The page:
Seven years ago, I tossed a coin into the Trevi Fountain. Last week, I returned to the Eternal City.
Now, as a Californian, I needn’t go far for luscious sceneries, agreeable weather, and good wine. But my wife and I wanted an Italian road trip.
We still travel to Italy for the same reasons itinerant aristocrats went: to view the art, and immerse in the culture.Before Rome, we started out winding through medieval hill towns, and braving the capriciousness of Italian motorists. We also have crazy drivers in California, so what were we thinking? Indeed, if wandering around Europe is not the summit of romance to American travelers, it is certainly mounting the crest.
In the 17th century, English gentlemen would travel through Europe on a Grand Tour, honing language skills, and studying the art, history, and culture of Western Civilization. By the 19th century, rising incomes and the expansion of railways opened the custom to greater numbers, including Americans and women.
Today – no longer the privilege of foppish macaronis and rich dandies – college students, honeymooners, retirees, or anyone with a backpack and wanderlust can experience Europe.
When in Rome
I think we still go for the same reasons those itinerant aristocrats went: to view the art, and immerse in the culture.
But consider Rome during peak tourism.
Over the millennia, Rome has been the throne of Caesar, temple of martyrs, and canvas of Bernini. So why does it feel like Disneyland with cheaper souvenirs, and smaller mice? Why are half the menus in English, and serving french fries? Even Olive Garden doesn’t serve french fries!
I’m a tourist. I don’t speak Italian, and I snapped photos at the Colosseum. I ate gobs of gelato, and my knowledge of wines is restricted to “some wines are red, while others are white.”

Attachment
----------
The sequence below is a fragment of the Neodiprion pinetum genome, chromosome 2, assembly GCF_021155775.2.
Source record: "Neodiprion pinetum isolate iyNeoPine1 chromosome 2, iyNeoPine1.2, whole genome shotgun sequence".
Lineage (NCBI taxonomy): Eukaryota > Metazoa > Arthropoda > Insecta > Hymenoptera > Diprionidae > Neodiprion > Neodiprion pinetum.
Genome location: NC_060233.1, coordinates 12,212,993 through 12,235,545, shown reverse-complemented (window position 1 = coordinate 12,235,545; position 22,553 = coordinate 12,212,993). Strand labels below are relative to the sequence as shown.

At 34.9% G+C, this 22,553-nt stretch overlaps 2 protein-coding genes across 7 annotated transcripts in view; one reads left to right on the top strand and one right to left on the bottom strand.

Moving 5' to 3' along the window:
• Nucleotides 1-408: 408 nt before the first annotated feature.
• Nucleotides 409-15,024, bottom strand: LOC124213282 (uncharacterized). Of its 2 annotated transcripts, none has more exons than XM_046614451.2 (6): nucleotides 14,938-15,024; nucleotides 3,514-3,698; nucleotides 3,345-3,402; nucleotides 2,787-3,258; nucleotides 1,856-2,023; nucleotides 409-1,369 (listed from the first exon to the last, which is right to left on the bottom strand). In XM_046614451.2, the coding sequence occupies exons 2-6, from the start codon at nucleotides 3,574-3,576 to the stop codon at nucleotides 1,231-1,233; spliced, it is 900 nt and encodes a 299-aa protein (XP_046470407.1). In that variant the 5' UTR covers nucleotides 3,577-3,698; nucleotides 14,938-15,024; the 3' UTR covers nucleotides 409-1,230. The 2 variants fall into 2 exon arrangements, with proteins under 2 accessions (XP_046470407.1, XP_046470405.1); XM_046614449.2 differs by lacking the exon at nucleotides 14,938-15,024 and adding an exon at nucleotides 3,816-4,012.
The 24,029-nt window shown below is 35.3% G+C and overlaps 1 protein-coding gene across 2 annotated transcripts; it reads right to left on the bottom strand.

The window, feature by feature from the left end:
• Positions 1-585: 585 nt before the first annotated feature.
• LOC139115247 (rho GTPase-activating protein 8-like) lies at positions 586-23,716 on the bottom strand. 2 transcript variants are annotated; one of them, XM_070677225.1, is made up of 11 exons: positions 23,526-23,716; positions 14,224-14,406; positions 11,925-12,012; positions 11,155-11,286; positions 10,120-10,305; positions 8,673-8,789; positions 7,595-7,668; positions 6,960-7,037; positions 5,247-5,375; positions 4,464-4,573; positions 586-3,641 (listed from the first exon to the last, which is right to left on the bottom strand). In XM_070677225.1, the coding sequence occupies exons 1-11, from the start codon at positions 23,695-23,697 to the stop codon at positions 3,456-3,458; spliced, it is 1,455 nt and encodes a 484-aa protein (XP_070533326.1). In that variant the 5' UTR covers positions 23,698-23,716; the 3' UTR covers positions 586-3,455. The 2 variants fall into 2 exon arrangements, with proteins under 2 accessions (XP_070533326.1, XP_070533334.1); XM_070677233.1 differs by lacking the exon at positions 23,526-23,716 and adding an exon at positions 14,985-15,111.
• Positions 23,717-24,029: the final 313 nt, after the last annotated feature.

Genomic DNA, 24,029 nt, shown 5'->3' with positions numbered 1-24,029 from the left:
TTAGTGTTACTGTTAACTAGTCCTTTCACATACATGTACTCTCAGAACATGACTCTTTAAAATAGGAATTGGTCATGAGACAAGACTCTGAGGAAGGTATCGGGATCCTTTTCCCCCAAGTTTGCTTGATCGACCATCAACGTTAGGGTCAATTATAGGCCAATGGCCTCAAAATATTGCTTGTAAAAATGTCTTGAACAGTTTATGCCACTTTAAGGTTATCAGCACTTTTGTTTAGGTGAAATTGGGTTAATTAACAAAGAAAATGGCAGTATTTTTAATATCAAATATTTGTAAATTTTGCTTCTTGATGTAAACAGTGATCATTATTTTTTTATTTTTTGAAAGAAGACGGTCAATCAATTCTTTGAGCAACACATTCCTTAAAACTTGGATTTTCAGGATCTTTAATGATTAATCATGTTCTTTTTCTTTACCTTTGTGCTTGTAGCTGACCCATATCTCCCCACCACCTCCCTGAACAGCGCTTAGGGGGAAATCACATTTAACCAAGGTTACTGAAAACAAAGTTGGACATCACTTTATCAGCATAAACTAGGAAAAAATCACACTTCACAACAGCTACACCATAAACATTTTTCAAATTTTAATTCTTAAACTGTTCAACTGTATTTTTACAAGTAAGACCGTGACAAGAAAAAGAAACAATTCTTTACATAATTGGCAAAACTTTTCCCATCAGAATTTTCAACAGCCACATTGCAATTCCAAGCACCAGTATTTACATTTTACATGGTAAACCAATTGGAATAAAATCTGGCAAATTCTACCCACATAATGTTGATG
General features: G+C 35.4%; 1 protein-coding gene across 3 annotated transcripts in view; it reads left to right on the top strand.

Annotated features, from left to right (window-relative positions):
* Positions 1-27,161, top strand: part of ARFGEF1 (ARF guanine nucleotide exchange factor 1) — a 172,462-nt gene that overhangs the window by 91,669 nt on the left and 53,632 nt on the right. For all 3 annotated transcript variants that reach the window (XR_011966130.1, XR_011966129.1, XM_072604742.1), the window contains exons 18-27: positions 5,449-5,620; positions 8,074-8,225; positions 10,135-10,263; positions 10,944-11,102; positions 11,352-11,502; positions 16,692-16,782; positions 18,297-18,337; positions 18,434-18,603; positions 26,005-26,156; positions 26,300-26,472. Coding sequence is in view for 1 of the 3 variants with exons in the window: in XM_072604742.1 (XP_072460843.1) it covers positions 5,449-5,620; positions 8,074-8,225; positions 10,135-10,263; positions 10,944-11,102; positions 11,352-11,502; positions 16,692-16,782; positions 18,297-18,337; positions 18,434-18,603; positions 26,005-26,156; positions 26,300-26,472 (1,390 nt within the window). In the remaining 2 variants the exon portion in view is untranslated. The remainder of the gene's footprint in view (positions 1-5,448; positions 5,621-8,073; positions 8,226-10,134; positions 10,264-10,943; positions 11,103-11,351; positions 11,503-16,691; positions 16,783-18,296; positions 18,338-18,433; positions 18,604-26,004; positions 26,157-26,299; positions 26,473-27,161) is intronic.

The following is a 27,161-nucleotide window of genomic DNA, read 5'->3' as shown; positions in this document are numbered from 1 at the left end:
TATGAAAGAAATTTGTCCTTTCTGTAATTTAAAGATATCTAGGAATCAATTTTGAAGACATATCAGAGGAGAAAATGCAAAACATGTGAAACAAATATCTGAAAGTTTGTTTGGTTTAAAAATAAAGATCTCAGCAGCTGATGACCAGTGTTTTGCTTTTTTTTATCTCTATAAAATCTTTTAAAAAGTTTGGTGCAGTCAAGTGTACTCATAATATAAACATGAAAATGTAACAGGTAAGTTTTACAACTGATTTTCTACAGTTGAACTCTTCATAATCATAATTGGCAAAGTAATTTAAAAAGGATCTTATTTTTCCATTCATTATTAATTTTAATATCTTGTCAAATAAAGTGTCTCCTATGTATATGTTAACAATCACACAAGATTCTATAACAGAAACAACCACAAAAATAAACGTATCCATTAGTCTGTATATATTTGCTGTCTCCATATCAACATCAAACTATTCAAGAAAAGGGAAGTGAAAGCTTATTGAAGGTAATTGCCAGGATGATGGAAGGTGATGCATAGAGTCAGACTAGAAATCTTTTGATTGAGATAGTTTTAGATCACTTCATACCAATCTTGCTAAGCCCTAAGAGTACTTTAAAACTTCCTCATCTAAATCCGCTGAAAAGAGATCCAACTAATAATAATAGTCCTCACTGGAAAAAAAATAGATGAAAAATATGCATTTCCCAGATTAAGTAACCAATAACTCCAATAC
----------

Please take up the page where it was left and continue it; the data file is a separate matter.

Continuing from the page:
But when I’m genuflecting at a saint’s relic, tripping over somebody with a fanny-pack and a selfie-stick, who is getting in whose way?
Loud conversations have their place. Churches and art galleries are not those places – not even in America!
Sadly, cultural immersion is difficult in a city colonized by tourists. I know my fellow travelers want to see the Pantheon as much as I do. But I think we can all strive to observe the Boy Scout’s “leave no trace” principle. For starters: you do not need a selfie of everything.
Admittedly, I probably long for a Rome that no longer exists. In 2016, tourist-trap Rome is Rome. No, Caesar doesn’t live here, but you can see his house for €20. Besides, with a struggling economy, Italy needs the tourism revenues. How else will they maintain all those priceless antiquities?
Who Will Patronize the Arts?
During the Middle Ages, Rome certainly had fewer tourists. In the 5th century, Rome was sacked, and for the next millennium it was controlled by a succession of Germanic tribes and powerful families. The population dropped fifty-fold. Public monuments were raided, and slowly decayed. Antiquities were stolen or lost, and the frescoes faded.
By the 15th century, ruins and fragments were all that remained.
During the Renaissance, rich families and the Catholic Church supported the arts. In the U.S. today, it's the unconstitutional National Endowment for the Arts.During the Renaissance, stability, commerce, and wealth returned to Italy. Suddenly, rich families like the Medicis and Borgheses, and the Catholic Church, had the capital to support the arts.
The Medicis commissioned artists like Donatello, da Vinci, Botticelli, and Michelangelo. They were influence peddlers who controlled the Florentine republic and an international private banking empire. The Pope was both spiritual head of the Church, and monarch of the Papal States.